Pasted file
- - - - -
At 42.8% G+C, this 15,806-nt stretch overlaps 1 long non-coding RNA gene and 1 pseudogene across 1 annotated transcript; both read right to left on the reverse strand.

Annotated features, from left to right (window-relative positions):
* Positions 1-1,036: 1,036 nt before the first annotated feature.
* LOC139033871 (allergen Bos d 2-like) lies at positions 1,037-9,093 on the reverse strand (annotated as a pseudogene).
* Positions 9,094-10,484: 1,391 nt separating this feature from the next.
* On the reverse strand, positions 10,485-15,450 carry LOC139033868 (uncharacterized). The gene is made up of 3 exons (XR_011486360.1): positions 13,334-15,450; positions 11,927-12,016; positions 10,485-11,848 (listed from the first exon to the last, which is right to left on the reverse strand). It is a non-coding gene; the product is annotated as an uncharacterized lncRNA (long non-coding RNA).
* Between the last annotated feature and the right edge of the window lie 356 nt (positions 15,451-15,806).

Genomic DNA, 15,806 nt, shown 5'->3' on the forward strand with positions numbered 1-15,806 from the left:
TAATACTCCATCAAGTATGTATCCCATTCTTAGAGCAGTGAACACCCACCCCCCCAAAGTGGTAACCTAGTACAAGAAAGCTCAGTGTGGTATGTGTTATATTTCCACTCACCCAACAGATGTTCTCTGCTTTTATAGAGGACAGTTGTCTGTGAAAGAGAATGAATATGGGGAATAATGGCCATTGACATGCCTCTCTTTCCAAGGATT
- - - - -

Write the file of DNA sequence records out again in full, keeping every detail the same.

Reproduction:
At 42.8% G+C, this 15,806-nt stretch overlaps 1 long non-coding RNA gene and 1 pseudogene across 1 annotated transcript; both read right to left on the reverse strand.

Annotated features, from left to right (window-relative positions):
* Positions 1-1,036: 1,036 nt before the first annotated feature.
* LOC139033871 (allergen Bos d 2-like) lies at positions 1,037-9,093 on the reverse strand (annotated as a pseudogene).
* Positions 9,094-10,484: 1,391 nt separating this feature from the next.
* On the reverse strand, positions 10,485-15,450 carry LOC139033868 (uncharacterized). The gene is made up of 3 exons (XR_011486360.1): positions 13,334-15,450; positions 11,927-12,016; positions 10,485-11,848 (listed from the first exon to the last, which is right to left on the reverse strand). It is a non-coding gene; the product is annotated as an uncharacterized lncRNA (long non-coding RNA).
* Between the last annotated feature and the right edge of the window lie 356 nt (positions 15,451-15,806).

Genomic DNA, 15,806 nt, shown 5'->3' on the forward strand with positions numbered 1-15,806 from the left:
TAATACTCCATCAAGTATGTATCCCATTCTTAGAGCAGTGAACACCCACCCCCCCAAAGTGGTAACCTAGTACAAGAAAGCTCAGTGTGGTATGTGTTATATTTCCACTCACCCAACAGATGTTCTCTGCTTTTATAGAGGACAGTTGTCTGTGAAAGAGAATGAATATGGGGAATAATGGCCATTGACATGCCTCTCTTTCCAAGGATT